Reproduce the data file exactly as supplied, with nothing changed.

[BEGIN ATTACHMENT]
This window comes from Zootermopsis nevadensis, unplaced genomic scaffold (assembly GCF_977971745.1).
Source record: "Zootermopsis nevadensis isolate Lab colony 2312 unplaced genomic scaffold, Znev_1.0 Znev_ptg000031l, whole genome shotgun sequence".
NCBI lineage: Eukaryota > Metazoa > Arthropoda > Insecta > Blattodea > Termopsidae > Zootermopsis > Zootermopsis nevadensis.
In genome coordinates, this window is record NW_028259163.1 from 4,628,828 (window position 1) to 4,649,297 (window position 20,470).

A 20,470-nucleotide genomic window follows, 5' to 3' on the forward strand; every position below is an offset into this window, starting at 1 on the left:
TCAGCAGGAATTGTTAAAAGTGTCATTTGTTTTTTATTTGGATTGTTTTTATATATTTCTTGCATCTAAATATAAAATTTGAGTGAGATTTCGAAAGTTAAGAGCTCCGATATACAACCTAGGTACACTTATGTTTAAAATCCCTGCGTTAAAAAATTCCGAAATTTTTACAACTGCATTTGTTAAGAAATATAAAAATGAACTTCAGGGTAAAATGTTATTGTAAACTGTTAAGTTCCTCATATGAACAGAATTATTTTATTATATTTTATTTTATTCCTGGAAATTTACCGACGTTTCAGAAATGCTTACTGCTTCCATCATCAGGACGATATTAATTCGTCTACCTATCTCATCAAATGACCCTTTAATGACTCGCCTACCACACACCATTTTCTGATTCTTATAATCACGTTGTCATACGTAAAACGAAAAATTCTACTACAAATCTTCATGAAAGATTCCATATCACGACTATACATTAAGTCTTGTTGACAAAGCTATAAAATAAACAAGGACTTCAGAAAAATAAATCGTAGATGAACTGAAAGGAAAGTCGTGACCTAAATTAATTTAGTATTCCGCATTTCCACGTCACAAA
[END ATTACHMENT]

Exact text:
This window comes from Zootermopsis nevadensis, unplaced genomic scaffold (assembly GCF_977971745.1).
Source record: "Zootermopsis nevadensis isolate Lab colony 2312 unplaced genomic scaffold, Znev_1.0 Znev_ptg000031l, whole genome shotgun sequence".
NCBI lineage: Eukaryota > Metazoa > Arthropoda > Insecta > Blattodea > Termopsidae > Zootermopsis > Zootermopsis nevadensis.
In genome coordinates, this window is record NW_028259163.1 from 4,628,828 (window position 1) to 4,649,297 (window position 20,470).

A 20,470-nucleotide genomic window follows, 5' to 3' on the forward strand; every position below is an offset into this window, starting at 1 on the left:
TCAGCAGGAATTGTTAAAAGTGTCATTTGTTTTTTATTTGGATTGTTTTTATATATTTCTTGCATCTAAATATAAAATTTGAGTGAGATTTCGAAAGTTAAGAGCTCCGATATACAACCTAGGTACACTTATGTTTAAAATCCCTGCGTTAAAAAATTCCGAAATTTTTACAACTGCATTTGTTAAGAAATATAAAAATGAACTTCAGGGTAAAATGTTATTGTAAACTGTTAAGTTCCTCATATGAACAGAATTATTTTATTATATTTTATTTTATTCCTGGAAATTTACCGACGTTTCAGAAATGCTTACTGCTTCCATCATCAGGACGATATTAATTCGTCTACCTATCTCATCAAATGACCCTTTAATGACTCGCCTACCACACACCATTTTCTGATTCTTATAATCACGTTGTCATACGTAAAACGAAAAATTCTACTACAAATCTTCATGAAAGATTCCATATCACGACTATACATTAAGTCTTGTTGACAAAGCTATAAAATAAACAAGGACTTCAGAAAAATAAATCGTAGATGAACTGAAAGGAAAGTCGTGACCTAAATTAATTTAGTATTCCGCATTTCCACGTCACAAA